# Hadamard $\ell_p$ sum of two symmetric positive semidefinite matrices

Does there exist $$p>1$$ such that for all $$n\geq 2$$, if $$(a_{ij})$$ and $$(b_{ij})$$ are symmetric positive semidefinite $$n\times n$$ matrices and $$a_{ij}, b_{ij}\geq 0$$ then $$\bigl(\|(a_{ij},b_{ij})\|_p\bigr)=\bigl((a_{ij}^p+b_{ij}^p)^{1/p}\bigr)$$ is also positive semidefinite?

Maybe, a simpler question: is it true for $$p=2$$?

Edited: Original question did not have the condition $$a_{ij}, b_{ij}\geq 0$$. If we take $$b_{ij}=0$$, it is possible that $$(|a_{ij}|)$$ is not positive semidefinite when $$(a_{ij})$$ is.

Looks like there any many counterexamples already when $$n=3$$.
Take $$u=(0,1,1)$$, and $$v = (1,2,0)$$. Consider rank-1 matrices $$A=u^{T}u$$ and $$B=v^{T}v$$. Then the $$\ell^{p}$$ Hadamard matrix is
$$\begin{pmatrix} 1 & 2 & 0\\ 2 & (1+2^{2p})^{1/p} & 1\\ 0 & 1 & 1 \end{pmatrix}$$ whose determinant is $$(1+2^{2p})^{1/p} - (1+2^{2}) <0$$ for all $$p \in (1,\infty)$$. The last inequality follows from the superadditivity of the map $$x \mapsto x^{p}$$ on $$[0, \infty)$$ for $$p\geq 1$$.
• Thank you! I feel bad asking you this, since I should probably first play around with your example myself, but do you have an example when all $a_{ii}=b_{ii}=1$? – Jaime F. Jul 12 at 22:41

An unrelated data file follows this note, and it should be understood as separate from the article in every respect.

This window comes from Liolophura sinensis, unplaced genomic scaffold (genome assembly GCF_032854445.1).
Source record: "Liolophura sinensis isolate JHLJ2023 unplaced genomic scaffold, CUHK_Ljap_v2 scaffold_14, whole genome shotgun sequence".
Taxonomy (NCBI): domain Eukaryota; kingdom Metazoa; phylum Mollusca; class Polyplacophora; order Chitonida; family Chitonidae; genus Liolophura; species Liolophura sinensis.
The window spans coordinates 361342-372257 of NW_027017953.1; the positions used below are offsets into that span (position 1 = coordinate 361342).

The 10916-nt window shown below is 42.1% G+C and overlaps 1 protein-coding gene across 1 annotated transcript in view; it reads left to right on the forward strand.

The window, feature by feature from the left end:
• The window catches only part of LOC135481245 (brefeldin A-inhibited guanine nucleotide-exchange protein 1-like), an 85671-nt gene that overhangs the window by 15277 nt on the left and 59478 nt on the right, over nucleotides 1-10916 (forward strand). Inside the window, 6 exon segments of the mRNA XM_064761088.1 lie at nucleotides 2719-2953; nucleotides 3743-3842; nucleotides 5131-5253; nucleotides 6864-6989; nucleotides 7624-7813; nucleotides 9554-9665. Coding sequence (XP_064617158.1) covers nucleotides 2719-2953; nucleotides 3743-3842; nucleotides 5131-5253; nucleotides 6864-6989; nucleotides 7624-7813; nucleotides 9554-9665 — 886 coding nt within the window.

• In this case your question for $n=3, p=2$ reduces to the following one: let $0\leq a,b,c,x,y,z\leq 1$ be such that $1+2xyz\geq x^{2}+y^{2}+z^{2}$ and $1+2abc\geq a^{2}+b^{2}+c^{2}$. Then does it follow that $1+2\sqrt{\frac{a^{2}+x^{2}}{2}}\sqrt{\frac{b^{2}+y^{2}}{2}}\sqrt{\frac{c^{2}+z^{2}}{2}}\geq \frac{a^{2}+b^{2}+c^{2}+x^{2}+y^{2}+z^{2}}{2}$. I checked some boundary cases and looks like it is true. Also I can show that it is enough to consider the case $a\geq x, b\geq y, c\geq z$. I may think about it later, it is too late right now. – Paata Ivanishvili Jul 13 at 5:48
• @JaimeF. I am afraid there is no counterexample to your question (asked in the comment) when $p=2$ and $n=3$. If this is interesting to you I can write more details about this. The reason lies in the fact that the set $\{(a,b,c) \in [0,1]^{3} : 1+2\sqrt{abc}-a-b-c\geq 0\}$ is convex set. – Paata Ivanishvili Jul 14 at 6:04
• I'm very interested to know if this might be true for $p=2$ and all $n$. Do you have any intuition about this? Do you think it is worth asking a follow-up question with this extra constraint? – Jaime F. Jul 14 at 10:57